Title: Rainbow’s Freedom (Rainbow Prisms Arc) (40/42)
Pairings/Characters: (this chapter): Clark/Bruce (Bruce does not appear in this chapter), Jonathan/Martha
Series Notes: In the 23rd century, Earth is a technologically-advanced society that practices the ancient institution of slavery. Clark finally learns about his identity and heritage. Will that knowledge tear him and Bruce apart? Meanwhile, Rebellion and Abolition twist and turn in the pageantry of events.
The entire series can be found here.
Genres: AU, Challenge, Drama, Slavefic
Rating: (this chapter): G
Summary: Clark makes his decision.
Date Of Completion (First Draft): February 5, 2011
Date Of Posting: February 10, 2012
Disclaimer: I don’t own ‘em, DC does, more’s the pity.
Word Count: 767
Feedback welcome and appreciated.
Author’s Note: The magnificent story cover is by the wonderfully-talented ctbn60. Thanks so much, luv! :)
The waving of the corn
As the fields ripple
In the breeze,
"My Kansas Home"
“Oh, Mom, that cherry pie was…was…”
Clark’s speechlessness caused his parents to laugh. He sighed in bliss.
“Thank you, honey.” Martha finished the last bite of her own pie. “Always a pleasure to make pie for you.”
Clark grinned while he patted his stomach. “You’re the best, Mom.”
“Better than Alfred?” Martha’s eyes twinkled.
“Alfred’s great in the kitchen, but you’re still Number One, Mom.” Clark’s smile grew more incandescent.
“I appreciate the loyalty.”
“It’s the truth.”
Martha laughed. “Well, your father and I sampled Alfred’s cooking and baking when we were at the Manor. He’s excellent.”
“Do you miss the Manor?”
Clark flicked his gaze from Martha to Jonathan. “Yes. But I love home, too.”
Jonathan drank his coffee. “You’ll make the right decision, son.”
“Thanks, Dad.” Clark rose. “I’ll be ready to go back out in a few minutes.” He went upstairs.
“The right decision?” Martha asked.
Martha squeezed her husband’s hand.
The golden rays of late afternoon cast the field in a soft glow. Clark smashed the last boulder and Jonathan said, “It was a good day’s work.”
“Yes, it was.” Clark flexed his hands and took a deep breath, smelling sweet hay from the next field and golden corn in the field after that. He looked up at the sound of Canadian geese honking their way across the azure skies, tempted to join them for a moment. He chuckled softly.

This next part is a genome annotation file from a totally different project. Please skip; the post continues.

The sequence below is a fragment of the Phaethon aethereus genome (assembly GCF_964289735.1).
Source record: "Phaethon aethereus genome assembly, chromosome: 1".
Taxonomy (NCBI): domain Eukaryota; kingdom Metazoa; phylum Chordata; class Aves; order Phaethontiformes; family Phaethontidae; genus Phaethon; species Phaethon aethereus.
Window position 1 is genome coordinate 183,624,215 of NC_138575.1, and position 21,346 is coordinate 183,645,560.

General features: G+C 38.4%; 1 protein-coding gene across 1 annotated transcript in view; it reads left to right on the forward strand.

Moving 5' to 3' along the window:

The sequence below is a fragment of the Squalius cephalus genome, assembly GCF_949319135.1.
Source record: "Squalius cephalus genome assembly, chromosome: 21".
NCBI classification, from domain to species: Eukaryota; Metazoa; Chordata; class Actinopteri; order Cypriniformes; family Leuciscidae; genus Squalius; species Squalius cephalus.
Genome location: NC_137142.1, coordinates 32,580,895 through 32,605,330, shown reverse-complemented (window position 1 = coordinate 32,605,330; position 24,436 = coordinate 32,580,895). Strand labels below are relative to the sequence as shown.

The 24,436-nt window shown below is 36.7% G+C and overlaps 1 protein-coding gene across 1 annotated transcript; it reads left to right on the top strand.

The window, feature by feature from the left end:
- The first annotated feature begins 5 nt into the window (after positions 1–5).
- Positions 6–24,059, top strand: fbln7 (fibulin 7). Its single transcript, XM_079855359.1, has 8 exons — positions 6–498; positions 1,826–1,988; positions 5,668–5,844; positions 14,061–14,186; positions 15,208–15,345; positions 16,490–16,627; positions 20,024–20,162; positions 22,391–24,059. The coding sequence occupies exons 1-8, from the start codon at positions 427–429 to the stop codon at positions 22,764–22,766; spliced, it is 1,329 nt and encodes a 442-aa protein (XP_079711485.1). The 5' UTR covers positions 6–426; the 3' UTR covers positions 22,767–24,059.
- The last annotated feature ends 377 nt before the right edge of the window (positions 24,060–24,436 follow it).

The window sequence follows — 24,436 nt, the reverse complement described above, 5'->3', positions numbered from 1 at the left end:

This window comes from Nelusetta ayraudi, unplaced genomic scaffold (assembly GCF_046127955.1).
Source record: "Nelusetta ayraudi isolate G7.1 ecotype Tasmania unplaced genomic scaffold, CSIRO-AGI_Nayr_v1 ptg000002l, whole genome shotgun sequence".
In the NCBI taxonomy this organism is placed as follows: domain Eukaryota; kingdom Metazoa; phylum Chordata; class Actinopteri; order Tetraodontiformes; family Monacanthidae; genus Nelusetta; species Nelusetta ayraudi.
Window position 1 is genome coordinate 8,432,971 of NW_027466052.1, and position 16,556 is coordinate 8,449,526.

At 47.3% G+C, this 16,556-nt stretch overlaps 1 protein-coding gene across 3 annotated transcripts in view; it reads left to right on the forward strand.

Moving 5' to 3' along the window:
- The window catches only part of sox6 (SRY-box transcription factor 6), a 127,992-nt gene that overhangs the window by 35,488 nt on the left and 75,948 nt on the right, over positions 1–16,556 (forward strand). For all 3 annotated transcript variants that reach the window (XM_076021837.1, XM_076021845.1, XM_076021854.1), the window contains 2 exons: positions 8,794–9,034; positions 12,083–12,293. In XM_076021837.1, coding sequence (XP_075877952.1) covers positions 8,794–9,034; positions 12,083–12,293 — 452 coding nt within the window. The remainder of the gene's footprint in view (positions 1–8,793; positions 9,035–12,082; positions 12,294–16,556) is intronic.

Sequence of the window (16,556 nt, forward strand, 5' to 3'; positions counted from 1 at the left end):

“What’s so funny?”
“Oh, just wondering if the geese would like a companion.”
Jonathan looked at the geese and grinned. “Maybe they would.”
Clark smiled. “Let’s go home, Dad.”
The smell of roast beef, peas, and mashed potatoes with chives permeated the kitchen. Clark set the table while Jonathan did the final chores in the barn, settling their cows in for the night.
The family settled around the table after Jonathan came in and they all enjoyed the meal. Jonathan asked Martha about the conference call.
“Oh, just routine things, except that Kathy told me that Wonder Woman is interested in working with us.”
“I would love to see more superheroes get involved, though I suppose that they’re treading a fine line with the Govs.”
“That’s true. I’m surprised that the Government had allowed them this much free rein.”
Clark put some butter on his peas. He wondered if Bruce would ever have Batman speak out. He was uncertain because Batman worked better as a shadowy figure instead of a political symbol.
Wonder Woman was better suited as a public spokeswoman in all her star-spangled glory. She was persuasive and charming and yet could back it up with real power.
Clark hoped that the Abolitionist Movement would keep up its pace. They had made great strides in the past few years, and hopefully there would be no setbacks. He was so proud of his parents’ work.
“What about Bruce, Mom?”
“What about Bruce?”
“Is he going to step up his involvement?”
“Not right now. He is doing quite a bit. Do you think he ought to do more?”
“No, I was just wondering.” Suddenly, he missed Bruce terribly, and Dick and Alfred, too.
Talk turned to Smallville, and Clark eagerly lapped up the news. He had visited the town again in the wee hours of the morning, wishing that he could visit in the daytime, greeting old friends like Mr. Mercer of the general store and Mrs. Rosetti at her bakery, and Joe and Alma at The Bluebird Diner. He would love to enjoy a sundae at Grover’s Soda Fountain and all the wonderful old places, but that would come someday.
After supper clean-up he went out onto the porch, letting the peace of the farm soak into his soul. The sun was setting as the sky turned indigo and violet, stars beginning to twinkle. From somewhere in the trees an owl hooted, and a squirrel bounced across the lawn, finishing a day of gathering nuts for winter.
As he rocked, his mind went over all the pros and cons of what his future could be.
He closed his eyes, letting his senses absorb everything and letting his mind rest, the sounds of his parents putting away the dishes and talking a soothing background.
The breeze grew cooler as crickets began to chirp, and the smell of chrysanthemums was sweet. Utterly relaxed, Clark let his heart speak.
When he opened his eyes, he had made his decision.